The company’s operating profit margin was 14.2%, compared with publicly owned newspaper companies that have an average margin of 21.1%, according to John Morton, a newspaper industry analyst and president of Morton Research Inc., Silver Springs, Md.
Investors will put pressure on Journal Communications to improve its profit margin, regardless of the advertising business cycle that affects newspaper and broadcasting revenues, several media industry analysts said.
"(Investors) have very little sympathy for the business cycle," said George Harmon, associate professor in the Medill School of Journalism at Northwestern University in Evanston, Ill. "They don’t even have sympathy for a reasonable downturn."
Publicly traded newspaper companies often cut back on expenses to make sure profit margins satisfy investors, Cranberg said.
"(Investors) don’t give a hoot about the quality of the papers at all," Cranberg said. "They only care about the quality of the financials. They’re not going to buy stock because they are interested in the First Amendment."
If Journal Communications uses the capital gained from its IPO to acquire other companies and further diversify the corporation, it could help buffer the impact of the ups and downs of the advertising business cycle, Harmon said.
Some members of the Milwaukee Newspaper Guild, which represents about 275 Journal-Sentinel employees, are concerned the company will be forced to skimp on expenses, which will ultimately diminish the news product at the Journal Sentinel.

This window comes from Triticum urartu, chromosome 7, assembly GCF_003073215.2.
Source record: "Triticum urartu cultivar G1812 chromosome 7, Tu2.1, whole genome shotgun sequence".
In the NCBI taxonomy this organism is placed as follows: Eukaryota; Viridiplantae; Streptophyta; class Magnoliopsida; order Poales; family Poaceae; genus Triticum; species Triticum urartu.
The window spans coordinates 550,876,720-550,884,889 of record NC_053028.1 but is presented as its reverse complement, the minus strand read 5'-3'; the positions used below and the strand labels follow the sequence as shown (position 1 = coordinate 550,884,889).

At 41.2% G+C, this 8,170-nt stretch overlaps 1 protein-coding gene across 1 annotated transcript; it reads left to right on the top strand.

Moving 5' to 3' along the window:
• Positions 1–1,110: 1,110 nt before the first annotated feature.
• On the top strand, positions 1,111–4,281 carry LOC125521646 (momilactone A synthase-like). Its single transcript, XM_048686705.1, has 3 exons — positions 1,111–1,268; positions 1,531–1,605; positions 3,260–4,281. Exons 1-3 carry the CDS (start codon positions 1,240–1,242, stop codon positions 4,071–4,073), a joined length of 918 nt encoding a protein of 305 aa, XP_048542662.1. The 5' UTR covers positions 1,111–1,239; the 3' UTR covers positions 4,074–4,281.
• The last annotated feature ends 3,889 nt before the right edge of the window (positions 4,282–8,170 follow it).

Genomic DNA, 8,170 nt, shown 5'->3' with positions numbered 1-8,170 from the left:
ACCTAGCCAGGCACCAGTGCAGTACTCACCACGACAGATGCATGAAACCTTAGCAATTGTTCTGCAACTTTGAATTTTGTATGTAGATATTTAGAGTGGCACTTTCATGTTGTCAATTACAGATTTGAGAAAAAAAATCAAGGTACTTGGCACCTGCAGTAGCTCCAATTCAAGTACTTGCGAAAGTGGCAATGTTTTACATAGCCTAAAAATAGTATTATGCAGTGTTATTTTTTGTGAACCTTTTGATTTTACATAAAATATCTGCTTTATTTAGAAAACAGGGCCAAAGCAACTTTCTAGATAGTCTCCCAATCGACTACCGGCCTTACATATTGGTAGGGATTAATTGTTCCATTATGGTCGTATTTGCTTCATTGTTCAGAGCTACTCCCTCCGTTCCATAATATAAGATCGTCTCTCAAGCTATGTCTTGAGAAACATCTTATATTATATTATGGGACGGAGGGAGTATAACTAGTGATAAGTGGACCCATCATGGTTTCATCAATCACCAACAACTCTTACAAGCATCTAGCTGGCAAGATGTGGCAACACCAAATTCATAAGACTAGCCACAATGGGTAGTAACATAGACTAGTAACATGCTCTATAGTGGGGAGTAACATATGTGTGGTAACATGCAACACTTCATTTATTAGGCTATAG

Newsroom employees are particularly alarmed about a line in the company’s prospectus regarding plans to streamline the publishing operations, said Lauria Lynch-German, president of the Milwaukee Newspaper Guild. The union’s current contract expires on Dec. 31, 2004, Lynch-German said, and negotiations are expected to begin next year.
"We want the resources to do the best journalism we can," Lynch-German said. "The first major obstacle we face is a change in corporate culture. You are going to be expected to be a top-performing company."
However, publicly traded companies can operate top-notch newspapers, Morton said. The New York Times, Washington Post, Chicago Tribune and Los Angeles Times are all owned by publicly traded companies.
Last year, Journal Communications, in a cost-saving move, eliminated home delivery of the Milwaukee Journal Sentinel in all but 12 counties in southeastern Wisconsin. That cost-saving move may have been made in preparation of the public stock offering, Morton said.
However, Journal Communications also has shown a willingness to spend money to improve its newspaper product.
This year, the company opened a new $112 million, 448,750-square-foot print production center with three presses at 4101 W. Burnham St., West Milwaukee.
Executives with the company wanted more than 40 acres for the center and possibly for other facilities in the future, such as warehouses, said Timothy Freitag, West Milwaukee village administrator.
"They had always told us that their intention was to keep the corporate office downtown (Milwaukee)," Freitag said.